There will be a $30 billion market for sales acceleration technologies by 2017, according to the collected wisdom of such companies as Gartner Group, Aberdeen, ABI Research and many others.
The drivers of this trend: 33 billion Internet-connected devices, which are expected to be operational in the market by 2020 generating all sorts of data and revenue.
Meanwhile one in five vehicles are expected to have wireless network connections by 2020 … customer engagements will be transformed as new market opportunities are created … and so on and so on.
I know what you're thinking.
"I know all that. What does sales acceleration have to do with it? Heck, what is sales acceleration?"
Glad You Asked
Sales acceleration has been poorly defined. It can be poorly understood as some of its features overlap with others in the larger CRM ecosystem.
Sometimes it is referred to as other categories in the sales tech space, such as sales enablement or even more confusing, marketing automation.
Sometimes it is called something else entirely.
Aberdeen Group, for example, calls this software category automated engagement tracking software. It's also been called revenue acceleration.
Let's Start with a Definition
A definition, clearly, is in order: Sales acceleration is a set of tools that drives, pushes, promotes the sales cycle — that is, their goal is to push a sale across the finish line.
These tools include predictive analytics as well as tools that help automate routine tasks associated with sales, such as like auto dialers or sequencers that build nurture campaigns
That is according to LiveHive CMO Micheline Nijmeh, one of the companies active in this nascent space.
Still confused? She goes on:
"Marketing automation or sales enablement technologies — depending on where you sit in the corporate suite — can be found at the very top of the sales funnel. These might include training, prospect engagement or lead qualifications.
"Marketing automation builds and personalizes the content, generates leads and then hands off those leads to sales for nurturing," Nijmeh told CMSWire. We are still at close to the top of the funnel, and this is where sales acceleration enters. "It's where the action is."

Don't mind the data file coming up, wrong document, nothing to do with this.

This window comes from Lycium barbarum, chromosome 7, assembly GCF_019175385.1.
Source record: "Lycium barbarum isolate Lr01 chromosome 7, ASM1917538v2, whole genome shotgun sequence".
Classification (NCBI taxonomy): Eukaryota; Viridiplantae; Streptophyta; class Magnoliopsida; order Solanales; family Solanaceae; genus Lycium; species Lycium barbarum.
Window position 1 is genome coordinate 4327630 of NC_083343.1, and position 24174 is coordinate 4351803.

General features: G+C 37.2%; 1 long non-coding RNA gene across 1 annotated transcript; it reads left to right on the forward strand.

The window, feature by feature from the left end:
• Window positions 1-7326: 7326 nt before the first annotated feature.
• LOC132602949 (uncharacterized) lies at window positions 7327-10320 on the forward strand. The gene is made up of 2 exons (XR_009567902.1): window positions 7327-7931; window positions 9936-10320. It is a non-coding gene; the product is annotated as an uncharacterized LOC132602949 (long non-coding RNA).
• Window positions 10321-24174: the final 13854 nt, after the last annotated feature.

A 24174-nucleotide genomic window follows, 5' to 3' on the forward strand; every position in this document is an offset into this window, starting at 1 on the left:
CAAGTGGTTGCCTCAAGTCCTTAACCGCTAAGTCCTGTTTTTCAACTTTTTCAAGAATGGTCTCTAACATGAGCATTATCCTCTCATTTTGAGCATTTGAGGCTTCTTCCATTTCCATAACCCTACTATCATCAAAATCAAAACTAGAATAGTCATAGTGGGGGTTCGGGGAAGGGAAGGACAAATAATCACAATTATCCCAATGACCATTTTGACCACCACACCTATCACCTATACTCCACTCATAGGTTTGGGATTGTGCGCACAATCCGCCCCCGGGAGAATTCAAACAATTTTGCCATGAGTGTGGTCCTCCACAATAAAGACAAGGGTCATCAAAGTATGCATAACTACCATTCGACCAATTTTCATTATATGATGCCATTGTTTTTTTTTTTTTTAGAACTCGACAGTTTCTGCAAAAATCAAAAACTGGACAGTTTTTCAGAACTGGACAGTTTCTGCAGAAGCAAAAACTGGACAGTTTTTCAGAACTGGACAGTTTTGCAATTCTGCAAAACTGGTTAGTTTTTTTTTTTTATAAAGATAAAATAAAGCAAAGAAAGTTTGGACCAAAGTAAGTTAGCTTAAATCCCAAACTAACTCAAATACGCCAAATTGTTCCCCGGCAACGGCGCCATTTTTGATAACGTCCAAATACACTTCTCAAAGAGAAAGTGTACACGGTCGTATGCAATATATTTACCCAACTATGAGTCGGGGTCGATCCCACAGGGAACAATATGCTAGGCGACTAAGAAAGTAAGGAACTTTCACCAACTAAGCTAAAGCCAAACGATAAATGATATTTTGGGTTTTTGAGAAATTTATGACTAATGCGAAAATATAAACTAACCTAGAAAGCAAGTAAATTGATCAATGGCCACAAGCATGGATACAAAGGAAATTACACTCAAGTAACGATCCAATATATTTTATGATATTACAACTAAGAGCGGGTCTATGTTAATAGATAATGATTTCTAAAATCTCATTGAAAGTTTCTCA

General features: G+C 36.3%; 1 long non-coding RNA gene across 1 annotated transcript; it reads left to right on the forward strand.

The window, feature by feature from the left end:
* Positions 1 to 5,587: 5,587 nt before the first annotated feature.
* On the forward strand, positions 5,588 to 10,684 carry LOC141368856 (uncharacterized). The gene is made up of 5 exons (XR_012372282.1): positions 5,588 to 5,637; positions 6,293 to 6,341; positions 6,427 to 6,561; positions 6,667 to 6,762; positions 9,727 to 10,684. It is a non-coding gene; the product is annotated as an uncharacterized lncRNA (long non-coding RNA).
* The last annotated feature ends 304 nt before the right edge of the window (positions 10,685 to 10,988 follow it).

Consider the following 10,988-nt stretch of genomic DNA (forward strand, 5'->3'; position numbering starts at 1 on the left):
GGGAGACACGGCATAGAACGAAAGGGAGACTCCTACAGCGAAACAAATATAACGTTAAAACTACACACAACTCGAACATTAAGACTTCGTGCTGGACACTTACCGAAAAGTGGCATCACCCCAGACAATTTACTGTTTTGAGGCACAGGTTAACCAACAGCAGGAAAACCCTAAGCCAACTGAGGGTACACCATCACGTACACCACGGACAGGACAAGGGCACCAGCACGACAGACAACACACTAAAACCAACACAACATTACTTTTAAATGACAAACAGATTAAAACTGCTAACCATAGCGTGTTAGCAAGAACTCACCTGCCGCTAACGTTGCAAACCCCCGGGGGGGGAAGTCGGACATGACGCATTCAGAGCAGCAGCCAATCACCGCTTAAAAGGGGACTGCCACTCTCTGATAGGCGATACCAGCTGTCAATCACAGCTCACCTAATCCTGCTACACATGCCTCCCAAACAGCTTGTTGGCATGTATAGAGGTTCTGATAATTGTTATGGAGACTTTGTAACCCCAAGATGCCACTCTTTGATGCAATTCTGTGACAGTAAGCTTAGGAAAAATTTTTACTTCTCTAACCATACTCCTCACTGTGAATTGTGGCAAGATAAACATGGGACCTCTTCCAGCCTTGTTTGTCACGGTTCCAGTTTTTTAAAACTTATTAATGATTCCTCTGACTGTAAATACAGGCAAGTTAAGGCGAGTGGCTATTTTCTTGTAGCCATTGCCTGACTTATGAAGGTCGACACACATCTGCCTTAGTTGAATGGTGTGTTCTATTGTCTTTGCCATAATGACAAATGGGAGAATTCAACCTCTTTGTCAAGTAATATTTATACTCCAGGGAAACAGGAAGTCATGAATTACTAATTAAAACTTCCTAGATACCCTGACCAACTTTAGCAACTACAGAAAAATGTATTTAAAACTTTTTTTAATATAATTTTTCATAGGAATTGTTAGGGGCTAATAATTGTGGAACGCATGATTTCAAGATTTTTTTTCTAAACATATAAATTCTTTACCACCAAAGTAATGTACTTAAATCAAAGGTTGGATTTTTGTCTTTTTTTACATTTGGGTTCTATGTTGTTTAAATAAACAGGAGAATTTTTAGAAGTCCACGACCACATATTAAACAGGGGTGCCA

Sales acceleration tools include deep engagement analytics to help organizations understand the buyers’ interests and adapt and personalize their engagement according to those interests and needs.
There is grunt work in this part of the cycle too and here the advanced automation tools focus on these tasks, such as email sequencing.
Taken together, these tools provide a consistent view and sales roadmap for an organization, she says.
Or Maybe Not
Now here's an alternative view of sales acceleration: it is the same old technologies that have been coming onto the market but dressed up in new marketing-speak that add a veneer of being forward-looking and backed by science.
After all, what better category of software to do this but marketing and sales?
Certainly it would be easy to find dissenting vendors and customers about sales acceleration's view of the sales cycle and the distinct roles marketing and sales still have.
The New Reality for Sales
Except, except …. sales is changing and as the infographic below shows, it will change even more dramatically as new gadgets and data comes online.
Statistics show that buyers start contacting sales organizations much later in their decision-making process have done far more research than ever before. It is not a stretch to say the classic sales funnel is obsolete in this environment.
Here is how Nijmeh describes the chief benefit of sales acceleration and to me it rings true how more advanced buyers are now. "In the past sales has been dependent on marketing to provide them with information about the customer. They have relied on marketing for the personalization. Sales needs to have the same tools and the same insight in understanding the customer from the beginning, just as marketing."
Without it, she says, the sale is lost even before it leaves marketing's hands.